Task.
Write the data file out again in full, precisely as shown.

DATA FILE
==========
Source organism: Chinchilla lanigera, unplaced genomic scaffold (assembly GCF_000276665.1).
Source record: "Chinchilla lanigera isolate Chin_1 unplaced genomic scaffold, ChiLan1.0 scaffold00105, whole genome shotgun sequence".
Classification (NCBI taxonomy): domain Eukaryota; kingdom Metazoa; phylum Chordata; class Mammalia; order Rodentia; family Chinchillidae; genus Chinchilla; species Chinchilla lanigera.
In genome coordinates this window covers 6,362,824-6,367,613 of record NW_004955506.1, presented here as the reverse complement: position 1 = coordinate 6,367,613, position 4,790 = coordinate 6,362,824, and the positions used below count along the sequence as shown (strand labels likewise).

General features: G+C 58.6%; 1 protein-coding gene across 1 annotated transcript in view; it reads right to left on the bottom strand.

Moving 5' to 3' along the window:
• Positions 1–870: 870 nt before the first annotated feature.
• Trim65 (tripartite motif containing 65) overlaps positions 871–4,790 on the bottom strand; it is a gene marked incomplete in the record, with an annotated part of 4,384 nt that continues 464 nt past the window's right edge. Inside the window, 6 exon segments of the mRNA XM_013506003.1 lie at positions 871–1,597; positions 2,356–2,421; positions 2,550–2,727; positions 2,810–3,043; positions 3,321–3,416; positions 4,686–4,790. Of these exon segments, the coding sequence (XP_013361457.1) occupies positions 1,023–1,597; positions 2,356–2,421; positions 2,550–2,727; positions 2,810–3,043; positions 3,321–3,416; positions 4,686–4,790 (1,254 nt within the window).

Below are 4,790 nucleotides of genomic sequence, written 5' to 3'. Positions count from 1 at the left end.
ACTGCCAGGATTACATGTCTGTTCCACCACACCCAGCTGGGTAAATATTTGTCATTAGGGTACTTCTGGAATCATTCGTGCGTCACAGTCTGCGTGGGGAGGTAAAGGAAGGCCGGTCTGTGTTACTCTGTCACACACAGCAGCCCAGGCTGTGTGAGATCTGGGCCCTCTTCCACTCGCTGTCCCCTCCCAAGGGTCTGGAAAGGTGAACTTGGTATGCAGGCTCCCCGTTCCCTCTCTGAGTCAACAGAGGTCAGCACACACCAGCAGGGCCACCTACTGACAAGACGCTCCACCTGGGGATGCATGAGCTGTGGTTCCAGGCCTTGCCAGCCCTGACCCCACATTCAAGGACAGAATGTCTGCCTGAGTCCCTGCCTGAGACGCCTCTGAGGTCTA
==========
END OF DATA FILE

Source organism: Chinchilla lanigera, unplaced genomic scaffold (assembly GCF_000276665.1).
Source record: "Chinchilla lanigera isolate Chin_1 unplaced genomic scaffold, ChiLan1.0 scaffold00105, whole genome shotgun sequence".
Classification (NCBI taxonomy): domain Eukaryota; kingdom Metazoa; phylum Chordata; class Mammalia; order Rodentia; family Chinchillidae; genus Chinchilla; species Chinchilla lanigera.
In genome coordinates this window covers 6,362,824-6,367,613 of record NW_004955506.1, presented here as the reverse complement: position 1 = coordinate 6,367,613, position 4,790 = coordinate 6,362,824, and the positions used below count along the sequence as shown (strand labels likewise).

General features: G+C 58.6%; 1 protein-coding gene across 1 annotated transcript in view; it reads right to left on the bottom strand.

Moving 5' to 3' along the window:
• Positions 1–870: 870 nt before the first annotated feature.
• Trim65 (tripartite motif containing 65) overlaps positions 871–4,790 on the bottom strand; it is a gene marked incomplete in the record, with an annotated part of 4,384 nt that continues 464 nt past the window's right edge. Inside the window, 6 exon segments of the mRNA XM_013506003.1 lie at positions 871–1,597; positions 2,356–2,421; positions 2,550–2,727; positions 2,810–3,043; positions 3,321–3,416; positions 4,686–4,790. Of these exon segments, the coding sequence (XP_013361457.1) occupies positions 1,023–1,597; positions 2,356–2,421; positions 2,550–2,727; positions 2,810–3,043; positions 3,321–3,416; positions 4,686–4,790 (1,254 nt within the window).

Below are 4,790 nucleotides of genomic sequence, written 5' to 3'. Positions count from 1 at the left end.
ACTGCCAGGATTACATGTCTGTTCCACCACACCCAGCTGGGTAAATATTTGTCATTAGGGTACTTCTGGAATCATTCGTGCGTCACAGTCTGCGTGGGGAGGTAAAGGAAGGCCGGTCTGTGTTACTCTGTCACACACAGCAGCCCAGGCTGTGTGAGATCTGGGCCCTCTTCCACTCGCTGTCCCCTCCCAAGGGTCTGGAAAGGTGAACTTGGTATGCAGGCTCCCCGTTCCCTCTCTGAGTCAACAGAGGTCAGCACACACCAGCAGGGCCACCTACTGACAAGACGCTCCACCTGGGGATGCATGAGCTGTGGTTCCAGGCCTTGCCAGCCCTGACCCCACATTCAAGGACAGAATGTCTGCCTGAGTCCCTGCCTGAGACGCCTCTGAGGTCTA